What a boring game it would be if there wasn’t the occasional tweak of the established style of play? With just a little out-of-the box thinking and a lot of presence of mind, tennis players can perform several unthinkable shots.
Most of these unorthodox shots require a lot of practice and the techniques are not at all easy to master. But over the years, we’ve seen the emergence of some crazily brilliant shots that never used to be in the textbooks.
Here we take a look at the origins of some of the most unorthodox shots and how they’ve become prominent.
This is arguably the most famous of the lot today, mostly thanks to a certain star named Roger Federer. The Tweener is a shot which is hit between the legs of the player, usually while facing away from the opponent.
The shot is mostly used while retrieving an overhead lob from the opponent which you don’t have time to turn around and return it. The tweener is a big crowd pleaser and adds a bit of ‘magic’ into the game.
The origins of this shot goes all the way back to the 70s. Two players, Guillermo Vilas and Yannick Noah, both claim to have invented the shot. But Vilas is widely recognised as the one who popularised it. The shot was called ‘The Gran Willy’ in the Argentine’s honour.
The shot was also used in the 90s by Gabriela Sabatini, for whom the shot was also referred to as the ‘Sabatweenie’. Andre Agassi too used to hit the Tweener on certain occasion.
But it was none other than Roger Federer who made it the popular shot it is today. Most famously, Federer hit a Tweener winner in the semi-finals of the 2009 US Open, which he later said that it was ‘the greatest shot I ever hit in my life’.
Here is the video of that brilliant shot-
This was named by tennis writer Bud Collins in honour of the former World No. 1 Romanian Ilie Nastase, who made was one of the first users of the shot and made it famous.
The Bucharest Backfire is used when you are retrieving an overhead lob, but your body can’t get behind the ball and the ball is too high after the bounce. The shot is performed by a backward shot over your non-dominant shoulder, while facing away from the opponent.
Here is a video which will help you understand the Bucharest Backfire-
This is a shot which isn’t too commonly seen as it is very risky and extremely hard to control. The science behind the shot is to use your preferred hand and swing it behind your back to your non-dominant side and make contact with the ball.
The obvious problems that arise in such a shot is that it is very hard to know which part of the racquet will the ball hit and also the trajectory of the ball after contact is very hard to control.
The shot is mostly just attempted instictively, especially when you are moving towards one side of the court and the ball is hit towards the opposite side.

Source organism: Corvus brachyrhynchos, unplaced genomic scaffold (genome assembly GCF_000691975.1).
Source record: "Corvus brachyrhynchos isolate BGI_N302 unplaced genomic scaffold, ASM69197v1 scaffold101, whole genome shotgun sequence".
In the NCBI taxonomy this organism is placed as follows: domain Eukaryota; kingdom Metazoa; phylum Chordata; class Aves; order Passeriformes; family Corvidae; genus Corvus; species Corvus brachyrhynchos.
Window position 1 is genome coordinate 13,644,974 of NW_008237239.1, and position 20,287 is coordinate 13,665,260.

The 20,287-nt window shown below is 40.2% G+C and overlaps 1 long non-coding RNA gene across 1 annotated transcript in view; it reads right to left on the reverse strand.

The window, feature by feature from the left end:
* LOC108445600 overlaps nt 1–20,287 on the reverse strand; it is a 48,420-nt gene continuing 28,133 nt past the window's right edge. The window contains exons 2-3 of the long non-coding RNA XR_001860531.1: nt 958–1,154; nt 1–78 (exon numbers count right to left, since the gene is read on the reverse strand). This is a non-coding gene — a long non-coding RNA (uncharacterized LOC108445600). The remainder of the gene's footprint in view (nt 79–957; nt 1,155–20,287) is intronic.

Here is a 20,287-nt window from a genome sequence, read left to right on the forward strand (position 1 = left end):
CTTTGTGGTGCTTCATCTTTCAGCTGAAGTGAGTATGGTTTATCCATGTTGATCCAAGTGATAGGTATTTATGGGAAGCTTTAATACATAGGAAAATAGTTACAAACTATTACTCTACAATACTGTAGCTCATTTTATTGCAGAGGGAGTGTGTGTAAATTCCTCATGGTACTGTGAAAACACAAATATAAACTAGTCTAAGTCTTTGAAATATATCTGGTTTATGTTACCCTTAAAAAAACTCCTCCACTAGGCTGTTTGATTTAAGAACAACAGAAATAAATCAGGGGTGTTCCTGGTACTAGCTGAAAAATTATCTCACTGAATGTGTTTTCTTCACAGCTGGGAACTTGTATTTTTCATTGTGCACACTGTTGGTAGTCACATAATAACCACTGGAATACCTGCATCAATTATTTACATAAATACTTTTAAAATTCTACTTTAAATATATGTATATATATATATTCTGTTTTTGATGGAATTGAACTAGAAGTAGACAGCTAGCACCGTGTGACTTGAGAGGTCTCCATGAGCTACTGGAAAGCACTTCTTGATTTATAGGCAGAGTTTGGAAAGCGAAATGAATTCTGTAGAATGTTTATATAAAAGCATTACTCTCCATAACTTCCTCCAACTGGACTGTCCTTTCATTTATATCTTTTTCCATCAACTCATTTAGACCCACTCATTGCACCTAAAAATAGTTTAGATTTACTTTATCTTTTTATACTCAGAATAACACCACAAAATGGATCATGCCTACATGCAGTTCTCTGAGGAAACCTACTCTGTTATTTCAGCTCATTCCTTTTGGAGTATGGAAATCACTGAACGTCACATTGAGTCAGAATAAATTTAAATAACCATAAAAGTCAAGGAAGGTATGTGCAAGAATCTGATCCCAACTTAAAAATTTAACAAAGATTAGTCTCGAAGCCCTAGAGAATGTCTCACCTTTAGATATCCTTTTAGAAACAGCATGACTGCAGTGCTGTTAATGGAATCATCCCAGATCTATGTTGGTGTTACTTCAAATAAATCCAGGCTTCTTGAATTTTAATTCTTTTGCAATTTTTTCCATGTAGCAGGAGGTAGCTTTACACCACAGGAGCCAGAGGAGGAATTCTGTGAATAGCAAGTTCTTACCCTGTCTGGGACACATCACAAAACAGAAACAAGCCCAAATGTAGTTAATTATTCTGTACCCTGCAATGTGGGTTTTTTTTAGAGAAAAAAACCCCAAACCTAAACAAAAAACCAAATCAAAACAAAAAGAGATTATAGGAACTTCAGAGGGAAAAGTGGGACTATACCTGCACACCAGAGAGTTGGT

Here is a video of Japanese tennis player Yoshihito Nishioka at the Aptos Challenger event performing such a Behind the Back shot, which was hailed by many as one of the best shots ever hit.
For a long period of time, the two-handed backhand was considered an unorthodox shot, but in the modern game, it has become a norm. But a technique which has been seen used rarely by players both before and now is the two-handed forehand.
When you put both hands on the racquet for the forehand, a player loses a lot of his/her reach. But the advantage is that the player will be able to hit shots more accurately with the added support of the weaker hand.
There have been many players who use this technique but very few have mastered the technique and managed to achieve success. The most recent being Marion Bartoli’s surprise victory at the 2013 Wimbledon Champions.
But easily one of the most recognized two-handed forehands is of Monica Seles, who managed to win 9 Grand Slam titles in a short period of time. Seles was able to compensate for the lack of reach with pace and quick movements. Seles was adept at placing angled shots perfectly and accurately.
Another known user of this technique is a man who is called the ‘Magician’ – Fabrice Santoto. Santoro is especially known for his unorthodox style of play.
The offensive and the defensive lob is a difficult shot to master, but very effective if precise. The former is used when the opponent is close to the net. The shot is aimed to go above the opponent’s head and land on the court behind, making it hard to retrieve it. The defensive lob is used simply to get the opponent back to the baseline.
The origins of the lob go way back to 19th century when Englishman Frank Hadow used this shot to beat Spencer Gore in the second ever Wimbledon tournament in 1878. Hadow was nicknamed the ‘loftiest champion’.
Although this shot isn’t really an unorthodox shot, it certainly is a difficult one. Only few players have truly mastered this shot and use it effectively. Jimmy Connors, Pete Sampras, Roger Federer and Novak Djokovic are just some of the stars who use the lob often.